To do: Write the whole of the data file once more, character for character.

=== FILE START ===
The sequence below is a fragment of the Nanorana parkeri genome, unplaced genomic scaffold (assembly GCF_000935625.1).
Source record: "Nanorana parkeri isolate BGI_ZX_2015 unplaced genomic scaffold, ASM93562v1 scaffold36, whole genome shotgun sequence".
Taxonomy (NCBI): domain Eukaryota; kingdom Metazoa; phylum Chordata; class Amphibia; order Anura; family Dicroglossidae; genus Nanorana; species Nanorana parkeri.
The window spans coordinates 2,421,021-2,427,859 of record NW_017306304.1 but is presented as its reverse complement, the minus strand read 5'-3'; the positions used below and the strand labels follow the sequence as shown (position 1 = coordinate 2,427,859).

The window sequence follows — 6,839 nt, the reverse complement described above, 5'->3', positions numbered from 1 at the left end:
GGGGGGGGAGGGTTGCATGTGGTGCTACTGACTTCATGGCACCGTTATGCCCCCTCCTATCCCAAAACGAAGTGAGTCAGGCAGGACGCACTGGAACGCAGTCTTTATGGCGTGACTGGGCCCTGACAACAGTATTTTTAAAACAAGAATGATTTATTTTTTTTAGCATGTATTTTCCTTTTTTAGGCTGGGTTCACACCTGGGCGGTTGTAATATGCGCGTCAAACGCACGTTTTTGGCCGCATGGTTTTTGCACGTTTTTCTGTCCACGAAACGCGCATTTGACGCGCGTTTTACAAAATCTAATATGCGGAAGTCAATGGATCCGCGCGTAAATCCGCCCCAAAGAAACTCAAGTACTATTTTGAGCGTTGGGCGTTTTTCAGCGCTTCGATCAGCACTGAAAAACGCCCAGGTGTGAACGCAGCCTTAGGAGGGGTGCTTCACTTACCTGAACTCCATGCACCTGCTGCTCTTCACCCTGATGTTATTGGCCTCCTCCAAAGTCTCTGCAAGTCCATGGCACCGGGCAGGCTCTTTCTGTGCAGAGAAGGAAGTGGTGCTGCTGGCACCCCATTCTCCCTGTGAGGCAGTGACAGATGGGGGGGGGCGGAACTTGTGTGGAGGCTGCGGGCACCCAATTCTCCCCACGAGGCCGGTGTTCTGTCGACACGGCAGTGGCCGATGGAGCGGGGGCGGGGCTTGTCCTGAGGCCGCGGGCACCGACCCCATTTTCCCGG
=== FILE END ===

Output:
The sequence below is a fragment of the Nanorana parkeri genome, unplaced genomic scaffold (assembly GCF_000935625.1).
Source record: "Nanorana parkeri isolate BGI_ZX_2015 unplaced genomic scaffold, ASM93562v1 scaffold36, whole genome shotgun sequence".
Taxonomy (NCBI): domain Eukaryota; kingdom Metazoa; phylum Chordata; class Amphibia; order Anura; family Dicroglossidae; genus Nanorana; species Nanorana parkeri.
The window spans coordinates 2,421,021-2,427,859 of record NW_017306304.1 but is presented as its reverse complement, the minus strand read 5'-3'; the positions used below and the strand labels follow the sequence as shown (position 1 = coordinate 2,427,859).

The window sequence follows — 6,839 nt, the reverse complement described above, 5'->3', positions numbered from 1 at the left end:
GGGGGGGGAGGGTTGCATGTGGTGCTACTGACTTCATGGCACCGTTATGCCCCCTCCTATCCCAAAACGAAGTGAGTCAGGCAGGACGCACTGGAACGCAGTCTTTATGGCGTGACTGGGCCCTGACAACAGTATTTTTAAAACAAGAATGATTTATTTTTTTTAGCATGTATTTTCCTTTTTTAGGCTGGGTTCACACCTGGGCGGTTGTAATATGCGCGTCAAACGCACGTTTTTGGCCGCATGGTTTTTGCACGTTTTTCTGTCCACGAAACGCGCATTTGACGCGCGTTTTACAAAATCTAATATGCGGAAGTCAATGGATCCGCGCGTAAATCCGCCCCAAAGAAACTCAAGTACTATTTTGAGCGTTGGGCGTTTTTCAGCGCTTCGATCAGCACTGAAAAACGCCCAGGTGTGAACGCAGCCTTAGGAGGGGTGCTTCACTTACCTGAACTCCATGCACCTGCTGCTCTTCACCCTGATGTTATTGGCCTCCTCCAAAGTCTCTGCAAGTCCATGGCACCGGGCAGGCTCTTTCTGTGCAGAGAAGGAAGTGGTGCTGCTGGCACCCCATTCTCCCTGTGAGGCAGTGACAGATGGGGGGGGGCGGAACTTGTGTGGAGGCTGCGGGCACCCAATTCTCCCCACGAGGCCGGTGTTCTGTCGACACGGCAGTGGCCGATGGAGCGGGGGCGGGGCTTGTCCTGAGGCCGCGGGCACCGACCCCATTTTCCCGG